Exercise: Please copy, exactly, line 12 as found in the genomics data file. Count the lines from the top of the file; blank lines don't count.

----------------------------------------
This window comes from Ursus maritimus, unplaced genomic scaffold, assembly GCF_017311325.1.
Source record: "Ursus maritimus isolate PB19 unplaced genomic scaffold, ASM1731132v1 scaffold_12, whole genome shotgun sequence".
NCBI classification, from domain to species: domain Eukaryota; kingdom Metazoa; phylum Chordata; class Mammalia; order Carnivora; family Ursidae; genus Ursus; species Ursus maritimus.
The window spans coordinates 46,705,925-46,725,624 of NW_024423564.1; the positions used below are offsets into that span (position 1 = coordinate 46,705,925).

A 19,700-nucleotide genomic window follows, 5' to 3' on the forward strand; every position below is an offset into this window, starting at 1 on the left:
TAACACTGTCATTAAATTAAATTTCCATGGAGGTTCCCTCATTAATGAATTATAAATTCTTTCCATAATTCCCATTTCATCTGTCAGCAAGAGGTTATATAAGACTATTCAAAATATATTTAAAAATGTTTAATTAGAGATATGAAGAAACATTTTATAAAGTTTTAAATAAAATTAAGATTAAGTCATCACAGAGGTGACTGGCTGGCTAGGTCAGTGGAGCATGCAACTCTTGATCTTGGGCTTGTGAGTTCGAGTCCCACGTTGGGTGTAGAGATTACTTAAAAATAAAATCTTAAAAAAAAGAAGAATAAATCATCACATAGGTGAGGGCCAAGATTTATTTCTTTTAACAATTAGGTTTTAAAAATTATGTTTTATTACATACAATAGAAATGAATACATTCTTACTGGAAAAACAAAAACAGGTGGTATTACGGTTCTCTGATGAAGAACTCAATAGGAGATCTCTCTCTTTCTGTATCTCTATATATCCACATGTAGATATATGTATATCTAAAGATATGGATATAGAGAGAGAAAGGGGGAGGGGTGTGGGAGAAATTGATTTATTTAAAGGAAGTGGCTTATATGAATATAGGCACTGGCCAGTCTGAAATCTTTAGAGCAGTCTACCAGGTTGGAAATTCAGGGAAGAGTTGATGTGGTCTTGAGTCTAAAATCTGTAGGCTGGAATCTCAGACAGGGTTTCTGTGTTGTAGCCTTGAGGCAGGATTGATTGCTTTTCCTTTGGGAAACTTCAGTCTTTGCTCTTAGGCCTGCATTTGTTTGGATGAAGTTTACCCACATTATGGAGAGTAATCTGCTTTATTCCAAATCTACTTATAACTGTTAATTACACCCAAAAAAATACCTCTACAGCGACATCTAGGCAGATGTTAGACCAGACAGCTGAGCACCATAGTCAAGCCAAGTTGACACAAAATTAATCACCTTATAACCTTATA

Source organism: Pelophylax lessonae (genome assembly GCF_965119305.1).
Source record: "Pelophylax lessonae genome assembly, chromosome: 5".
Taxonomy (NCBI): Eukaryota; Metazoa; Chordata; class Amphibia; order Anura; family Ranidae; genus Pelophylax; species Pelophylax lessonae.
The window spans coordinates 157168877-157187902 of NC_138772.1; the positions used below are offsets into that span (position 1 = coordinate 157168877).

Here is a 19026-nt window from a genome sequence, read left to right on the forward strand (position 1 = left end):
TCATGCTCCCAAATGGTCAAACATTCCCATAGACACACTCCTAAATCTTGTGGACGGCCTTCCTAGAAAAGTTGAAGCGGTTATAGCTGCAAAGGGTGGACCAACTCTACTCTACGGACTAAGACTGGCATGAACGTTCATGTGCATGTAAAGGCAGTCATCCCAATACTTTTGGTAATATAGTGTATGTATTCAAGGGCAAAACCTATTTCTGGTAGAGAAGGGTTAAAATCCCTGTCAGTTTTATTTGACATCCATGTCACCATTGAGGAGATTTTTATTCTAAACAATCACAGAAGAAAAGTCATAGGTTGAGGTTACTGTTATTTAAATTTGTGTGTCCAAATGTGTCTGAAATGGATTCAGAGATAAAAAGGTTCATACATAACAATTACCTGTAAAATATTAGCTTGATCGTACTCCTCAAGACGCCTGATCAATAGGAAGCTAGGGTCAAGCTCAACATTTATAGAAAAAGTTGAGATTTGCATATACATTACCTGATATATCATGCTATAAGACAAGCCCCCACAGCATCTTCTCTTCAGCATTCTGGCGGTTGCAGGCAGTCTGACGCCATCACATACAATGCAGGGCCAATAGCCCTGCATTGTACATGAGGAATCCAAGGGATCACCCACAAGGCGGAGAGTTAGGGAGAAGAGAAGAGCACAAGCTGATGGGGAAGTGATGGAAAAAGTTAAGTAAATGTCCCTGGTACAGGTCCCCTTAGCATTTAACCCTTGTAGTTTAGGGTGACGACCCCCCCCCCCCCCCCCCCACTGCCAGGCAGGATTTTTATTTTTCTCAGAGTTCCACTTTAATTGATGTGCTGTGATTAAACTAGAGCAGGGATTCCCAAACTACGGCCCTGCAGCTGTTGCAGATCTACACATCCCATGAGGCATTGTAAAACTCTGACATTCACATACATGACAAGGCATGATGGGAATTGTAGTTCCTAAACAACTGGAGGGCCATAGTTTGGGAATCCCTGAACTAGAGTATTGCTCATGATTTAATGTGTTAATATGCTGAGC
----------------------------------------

TCATGCTCCCAAATGGTCAAACATTCCCATAGACACACTCCTAAATCTTGTGGACGGCCTTCCTAGAAAAGTTGAAGCGGTTATAGCTGCAAAGGGTGGACCAACTCTACTCTACGGACTAAGACTGGCATGAACGTTCATGTGCATGTAAAGGCAGTCATCCCAATACTTTTGGTAATATAGTGTATGTATTCAAGGGCAAAACCTATTTCTGGTAGAGAAGGGTTAAAATCCCTGTCAGTTTTATTTGACATCCATGTCACCATTGAGGAGATTTTTATTCTAAACAATCACAGAAGAAAAGTCATAGGTTGAGGTTACTGTTATTTAAATTTGTGTGTCCAAATGTGTCTGAAATGGATTCAGAGATAAAAAGGTTCATACATAACAATTACCTGTAAAATATTAGCTTGATCGTACTCCTCAAGACGCCTGATCAATAGGAAGCTAGGGTCAAGCTCAACATTTATAGAAAAAGTTGAGATTTGCATATACATTACCTGATATATCATGCTATAAGACAAGCCCCCACAGCATCTTCTCTTCAGCATTCTGGCGGTTGCAGGCAGTCTGACGCCATCACATACAATGCAGGGCCAATAGCCCTGCATTGTACATGAGGAATCCAAGGGATCACCCACAAGGCGGAGAGTTAGGGAGAAGAGAAGAGCACAAGCTGATGGGGAAGTGATGGAAAAAGTTAAGTAAATGTCCCTGGTACAGGTCCCCTTAGCATTTAACCCTTGTAGTTTAGGGTGACGACCCCCCCCCCCCCCCCCCCACTGCCAGGCAGGATTTTTATTTTTCTCAGAGTTCCACTTTAATTGATGTGCTGTGATTAAACTAGAGCAGGGATTCCCAAACTACGGCCCTGCAGCTGTTGCAGATCTACACATCCCATGAGGCATTGTAAAACTCTGACATTCACATACATGACAAGGCATGATGGGAATTGTAGTTCCTAAACAACTGGAGGGCCATAGTTTGGGAATCCCTGAACTAGAGTATTGCTCATGATTTAATGTGTTAATATGCTGAGC